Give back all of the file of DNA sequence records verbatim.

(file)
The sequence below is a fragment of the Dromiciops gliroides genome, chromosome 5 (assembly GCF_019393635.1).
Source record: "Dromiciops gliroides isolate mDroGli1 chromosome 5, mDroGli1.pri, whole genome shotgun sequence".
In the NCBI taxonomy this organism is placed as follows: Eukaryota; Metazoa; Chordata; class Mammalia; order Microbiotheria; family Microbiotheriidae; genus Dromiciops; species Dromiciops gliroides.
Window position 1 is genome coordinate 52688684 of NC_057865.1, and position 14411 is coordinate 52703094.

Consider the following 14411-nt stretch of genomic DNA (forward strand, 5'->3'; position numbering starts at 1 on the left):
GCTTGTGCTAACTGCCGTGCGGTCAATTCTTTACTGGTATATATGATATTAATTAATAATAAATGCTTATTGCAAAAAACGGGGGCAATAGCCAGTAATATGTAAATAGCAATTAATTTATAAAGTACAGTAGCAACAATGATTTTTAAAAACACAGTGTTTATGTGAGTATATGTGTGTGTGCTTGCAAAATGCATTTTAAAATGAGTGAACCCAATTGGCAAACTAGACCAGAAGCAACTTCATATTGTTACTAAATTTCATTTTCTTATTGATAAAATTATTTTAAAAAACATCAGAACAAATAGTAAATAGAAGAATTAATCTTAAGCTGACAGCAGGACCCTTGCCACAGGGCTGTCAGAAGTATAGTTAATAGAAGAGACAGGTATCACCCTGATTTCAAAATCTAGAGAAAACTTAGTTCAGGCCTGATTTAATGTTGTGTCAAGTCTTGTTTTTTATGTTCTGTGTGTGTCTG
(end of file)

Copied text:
The sequence below is a fragment of the Dromiciops gliroides genome, chromosome 5 (assembly GCF_019393635.1).
Source record: "Dromiciops gliroides isolate mDroGli1 chromosome 5, mDroGli1.pri, whole genome shotgun sequence".
In the NCBI taxonomy this organism is placed as follows: Eukaryota; Metazoa; Chordata; class Mammalia; order Microbiotheria; family Microbiotheriidae; genus Dromiciops; species Dromiciops gliroides.
Window position 1 is genome coordinate 52688684 of NC_057865.1, and position 14411 is coordinate 52703094.

Consider the following 14411-nt stretch of genomic DNA (forward strand, 5'->3'; position numbering starts at 1 on the left):
GCTTGTGCTAACTGCCGTGCGGTCAATTCTTTACTGGTATATATGATATTAATTAATAATAAATGCTTATTGCAAAAAACGGGGGCAATAGCCAGTAATATGTAAATAGCAATTAATTTATAAAGTACAGTAGCAACAATGATTTTTAAAAACACAGTGTTTATGTGAGTATATGTGTGTGTGCTTGCAAAATGCATTTTAAAATGAGTGAACCCAATTGGCAAACTAGACCAGAAGCAACTTCATATTGTTACTAAATTTCATTTTCTTATTGATAAAATTATTTTAAAAAACATCAGAACAAATAGTAAATAGAAGAATTAATCTTAAGCTGACAGCAGGACCCTTGCCACAGGGCTGTCAGAAGTATAGTTAATAGAAGAGACAGGTATCACCCTGATTTCAAAATCTAGAGAAAACTTAGTTCAGGCCTGATTTAATGTTGTGTCAAGTCTTGTTTTTTATGTTCTGTGTGTGTCTG